• Keep a cartoon file, and have an area where you can display one or two a day on a rotating basis, with students making the choice
  • Have Joke Friday – ask students to bring in jokes to share, either to start the day on Friday, to make a transition between lunch and the following class, or at the end of the day (be sure to screen the jokes in advance, of course)
  • Ask students to try to build humour into occasional writing assignments – that will start a conversation about what it funny, how they know something is funny, why different people find some things funny but some things are funny to almost everyone
  • Have a funny hat day, or mismatched socks day, or some other funny dress-up time
  • Build creative and humorous thinking by showing cartoons and picture without captions and asking students to create them – individually, in pair-shares, or small groups
  • Ask students to bring in books they think are funny. Ask them to talk about why, and to use examples from the book

My dad always said to me that a laugh a day keeps the doctor away. He is a very wise man and I think he is right. Not only does it make you feel better and feel positive about what you are doing but potentially (awaiting evidence) it will have positive impacts on our overall health as well.

Make school fun! Think back to the days we were at school – did you enjoy it, was it fun? I think back to my school days and the one teacher I can remember was a guy who made me laugh. I hope humour will help my students remember me and the messages I have shared with them.

Be happy, get engaged and enjoy a laugh – what will you do to encourage humour in your classroom? I can’t wait to hear your stories so please post away 🙂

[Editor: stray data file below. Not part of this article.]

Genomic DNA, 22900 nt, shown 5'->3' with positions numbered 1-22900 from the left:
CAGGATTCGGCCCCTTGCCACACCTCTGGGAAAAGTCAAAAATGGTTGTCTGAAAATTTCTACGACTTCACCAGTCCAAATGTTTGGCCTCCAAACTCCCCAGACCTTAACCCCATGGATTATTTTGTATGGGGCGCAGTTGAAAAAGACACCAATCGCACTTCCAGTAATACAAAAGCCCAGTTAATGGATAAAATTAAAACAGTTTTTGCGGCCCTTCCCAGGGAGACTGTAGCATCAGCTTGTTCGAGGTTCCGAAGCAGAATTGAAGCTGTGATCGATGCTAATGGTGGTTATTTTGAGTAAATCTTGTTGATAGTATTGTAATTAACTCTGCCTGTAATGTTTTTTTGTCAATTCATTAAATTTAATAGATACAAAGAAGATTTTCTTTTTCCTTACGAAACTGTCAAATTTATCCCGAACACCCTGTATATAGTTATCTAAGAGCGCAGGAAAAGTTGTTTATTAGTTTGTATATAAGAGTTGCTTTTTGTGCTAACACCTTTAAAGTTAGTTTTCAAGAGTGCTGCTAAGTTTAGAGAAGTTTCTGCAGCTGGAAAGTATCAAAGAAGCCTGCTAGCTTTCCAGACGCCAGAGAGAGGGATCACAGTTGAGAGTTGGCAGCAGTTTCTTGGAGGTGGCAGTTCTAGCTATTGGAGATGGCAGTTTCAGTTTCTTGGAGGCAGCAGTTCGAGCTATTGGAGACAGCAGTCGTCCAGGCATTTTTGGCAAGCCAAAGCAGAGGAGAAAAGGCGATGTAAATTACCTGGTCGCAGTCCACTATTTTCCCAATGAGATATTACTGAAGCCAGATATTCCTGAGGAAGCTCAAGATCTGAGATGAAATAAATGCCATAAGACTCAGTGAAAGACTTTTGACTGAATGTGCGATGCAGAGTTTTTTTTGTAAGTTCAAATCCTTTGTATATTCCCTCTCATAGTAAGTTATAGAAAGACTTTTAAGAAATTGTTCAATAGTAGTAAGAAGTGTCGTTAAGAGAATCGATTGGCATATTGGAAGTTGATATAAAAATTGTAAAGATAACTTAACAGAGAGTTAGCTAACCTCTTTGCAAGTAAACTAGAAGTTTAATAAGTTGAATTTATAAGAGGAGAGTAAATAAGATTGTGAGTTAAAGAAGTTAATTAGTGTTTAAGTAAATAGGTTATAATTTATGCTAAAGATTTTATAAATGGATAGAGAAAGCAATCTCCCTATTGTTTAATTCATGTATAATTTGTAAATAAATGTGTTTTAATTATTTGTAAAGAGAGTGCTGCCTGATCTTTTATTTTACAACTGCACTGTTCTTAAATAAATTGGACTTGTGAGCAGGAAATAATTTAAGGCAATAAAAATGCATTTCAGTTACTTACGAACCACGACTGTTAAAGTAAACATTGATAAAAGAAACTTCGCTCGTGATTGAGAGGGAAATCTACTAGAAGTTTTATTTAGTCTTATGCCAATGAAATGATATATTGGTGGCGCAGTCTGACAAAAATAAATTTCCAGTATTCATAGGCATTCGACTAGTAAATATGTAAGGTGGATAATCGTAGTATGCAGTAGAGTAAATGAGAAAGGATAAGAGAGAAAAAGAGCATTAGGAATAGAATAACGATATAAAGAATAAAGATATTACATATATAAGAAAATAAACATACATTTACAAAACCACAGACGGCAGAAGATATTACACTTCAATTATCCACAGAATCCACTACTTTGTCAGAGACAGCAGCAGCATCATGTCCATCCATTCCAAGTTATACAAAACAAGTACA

Remember that learning needs to be the star of the show and that humour adds just one element to an exciting learning environment.

Find something to laugh about with your class today!

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Craig Kemp

Craig Kemp

I am a passionate Head of Educational Technology at a large International School in Singapore. I am a lifelong learner, dream creator and thought leader. I love to inspire others and find inspiration. Co-founder of #whatisschool, #asiaED edchats and #pubPD.

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4 CommentsLeave a comment

  • Right on target:) Kids used to tell me I was funny. We had humour and learning was fun. Laughter breaks down barriers and as you say builds essential trust. Love your post. Thanks. Congrats on your new role as a Father!

  • Well done! I always have humour and fun in the classroom. Sometimes this is the only time some kids see adults laugh and have fun. i also think kids communicate better with adults with who they have had a laugh. My class learn though that humour is tempered with school values about not “mocking” others and appropriate humour. Laughing is learning..l